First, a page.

These days, keeping up with games can be a full-time job. So how do you separate the signal from the noise, the wheat from the chaff, the Temple Runs from the Temple Jumps? Allow us to help by regularly selecting a game You Should Play.
It’s always awesome to see a breathtaking, unique, and thoroughly innovative puzzle game pop up on the App Store, and this week we’re particularly impressed with Triada Studio Games’ light-and-shadow-play perspective game, Shadowmatic. For a mere $3, Shadowmatic takes you through a non-linear progression of increasingly difficult perspective puzzles—think shadow puppets meets Monument Valley.
Shadowmatic is relatively simple to play, so you’ll get the hang of it quickly: In each level, you’re given one to three objects, which are suspended in the air and illuminated by a light source. This illumination projects a shadow onto the wall behind the objects, and you’re asked to flip, rotate, twist, and move the objects around until you can create a recognizable shadow, which could be anything from animals and fish to tools and athletes in different poses. Each level is timed, and although you accumulate points with each completed level, this isn’t really a competitive game. As you complete each level, you unlock the next—but the level tree branches out several times so, if you get stuck on a level, you can simply work on a different branch and come back to it later.
Shadowmatic is gorgeous, innovative, and cleverly-designed, but if that’s not enough to convince you to play it, here are a few more reasons:
A different perspective: If you enjoy perspective puzzles, such as Monument Valley and its expansion Monument Valley: Forgotten Shores, Shadowmatic is right up your alley. The game even has similar game mechanics (twisting and turning objects in order to find a different perspective), but movement is less restrained—you don’t have to use switches or turnstiles, instead you can simply swipe the object around to look at it from any angle at all. While this initially makes the game seem a lot harder (after all, how are you to find the perfect shadows when your options are practically endless?), Shadowmatic does a good job of giving you clues and keeping you on track.
Each level is themed, and the theme is reflected in the room’s surroundings—the animal levels, for example, take place in what looks like a jungle, while baby-themed levels take place in a nursery. If that’s not enough of a hint for you, there’s also a hint meter at the bottom of each screen: six dots that light up progressively as you get closer to the final product.
Finally, you can also purchase hints for hint points (gained with each level you complete). Hints start out costing one point and go up to eight hint points, at which point the hint will reveal the shadow image (what you’re aiming to find) of the object.
The graphics are breathtaking: Shadowmatic’s entire graphical interface is perfectly polished, from the level selection screen to the levels themselves. The level selection screen plays with shadows and light as well—as you move around the level tree, each section is illuminated as if by a flashlight. Levels appear as three-dimensional cubes and hexagons, and there are even a few scattered puzzle pieces that you can rotate (if you want).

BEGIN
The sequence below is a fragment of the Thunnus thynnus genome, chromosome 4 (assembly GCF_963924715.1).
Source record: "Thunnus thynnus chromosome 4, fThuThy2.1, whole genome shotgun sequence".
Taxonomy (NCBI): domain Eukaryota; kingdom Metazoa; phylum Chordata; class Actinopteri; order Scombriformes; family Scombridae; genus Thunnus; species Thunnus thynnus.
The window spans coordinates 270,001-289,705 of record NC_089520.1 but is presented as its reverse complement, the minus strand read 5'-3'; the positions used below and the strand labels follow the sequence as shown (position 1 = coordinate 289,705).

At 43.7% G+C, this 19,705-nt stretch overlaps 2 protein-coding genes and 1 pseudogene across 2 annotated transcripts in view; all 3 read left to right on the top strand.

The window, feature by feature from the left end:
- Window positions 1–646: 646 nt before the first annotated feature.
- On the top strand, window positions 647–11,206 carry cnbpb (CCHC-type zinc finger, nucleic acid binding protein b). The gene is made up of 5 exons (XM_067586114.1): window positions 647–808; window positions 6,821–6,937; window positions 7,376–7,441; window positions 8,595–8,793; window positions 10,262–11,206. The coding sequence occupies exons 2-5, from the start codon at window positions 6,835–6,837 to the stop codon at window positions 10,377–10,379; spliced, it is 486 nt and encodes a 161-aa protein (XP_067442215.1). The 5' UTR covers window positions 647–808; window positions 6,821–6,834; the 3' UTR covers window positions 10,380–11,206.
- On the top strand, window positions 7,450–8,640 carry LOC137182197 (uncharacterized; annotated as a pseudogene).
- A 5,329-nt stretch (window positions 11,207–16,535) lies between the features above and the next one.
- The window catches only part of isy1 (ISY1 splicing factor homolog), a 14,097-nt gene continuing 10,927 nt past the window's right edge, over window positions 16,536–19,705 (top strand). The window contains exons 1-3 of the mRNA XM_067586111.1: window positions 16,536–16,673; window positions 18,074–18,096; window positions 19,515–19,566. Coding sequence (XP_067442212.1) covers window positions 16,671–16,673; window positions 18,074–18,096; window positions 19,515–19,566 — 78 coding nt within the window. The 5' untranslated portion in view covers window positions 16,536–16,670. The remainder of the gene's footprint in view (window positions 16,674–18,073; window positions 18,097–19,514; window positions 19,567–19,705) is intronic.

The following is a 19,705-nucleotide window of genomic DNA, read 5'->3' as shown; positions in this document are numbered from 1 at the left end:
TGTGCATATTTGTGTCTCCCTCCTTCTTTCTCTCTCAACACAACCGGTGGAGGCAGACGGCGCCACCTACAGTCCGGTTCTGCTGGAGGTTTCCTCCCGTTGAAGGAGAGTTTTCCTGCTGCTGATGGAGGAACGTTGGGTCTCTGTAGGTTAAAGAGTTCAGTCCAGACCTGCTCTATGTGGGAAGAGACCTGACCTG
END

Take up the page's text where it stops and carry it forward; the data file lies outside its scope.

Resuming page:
Each level is gorgeous and well-made, themed and full of detail. In the fishing-themed levels, for example, the room you’re in is illuminated by light from what looks like a porthole—there’s even moving water reflected in the light. The objects are all rendered in 3D with lots of texture, and the textures change to suit the themes (in the fishing-themed levels, the objects look like they’re made of rusty metal and coral, while in the baby-themed levels, the objects are bright, colorful, and polka-dotted). There’s also a cool parallax effect—when you move your phone around, the background moves to give you a more three-dimensional feel.
It’s not impossible: When I first downloaded Shadowmatic, I was skeptical. How could there be a game where you have an almost endless ability to twist and turn objects—and where you have very little idea of what the object you’re looking for is supposed to look like—that wasn’t impossible? Well, Shadowmatic does a very good job of making its levels playable (perhaps a little too playable, some might argue), most of the levels are relatively easy, and if you come across a trickier level, you can simply go off onto another level branch and come back later.
The branching level tree is an excellent idea in a game like this—a linear path would almost certainly frustrate some users, since, at the end of the day, sometimes all you need is a step back and a little perspective. Shadowmatic has over 70 levels, as well as 35 “secret” levels, or secret shadow objects that can be made for extra points. If a level has a “secret” level hidden inside it, it’ll tell you—though it won’t, of course, tell you what that secret object is. While the main objects are extremely recognizable by shadow, the secret objects require a grain of salt—they’re not perfect shadow replications of whatever they’re supposed to represent, but I suppose that’s part of the fun!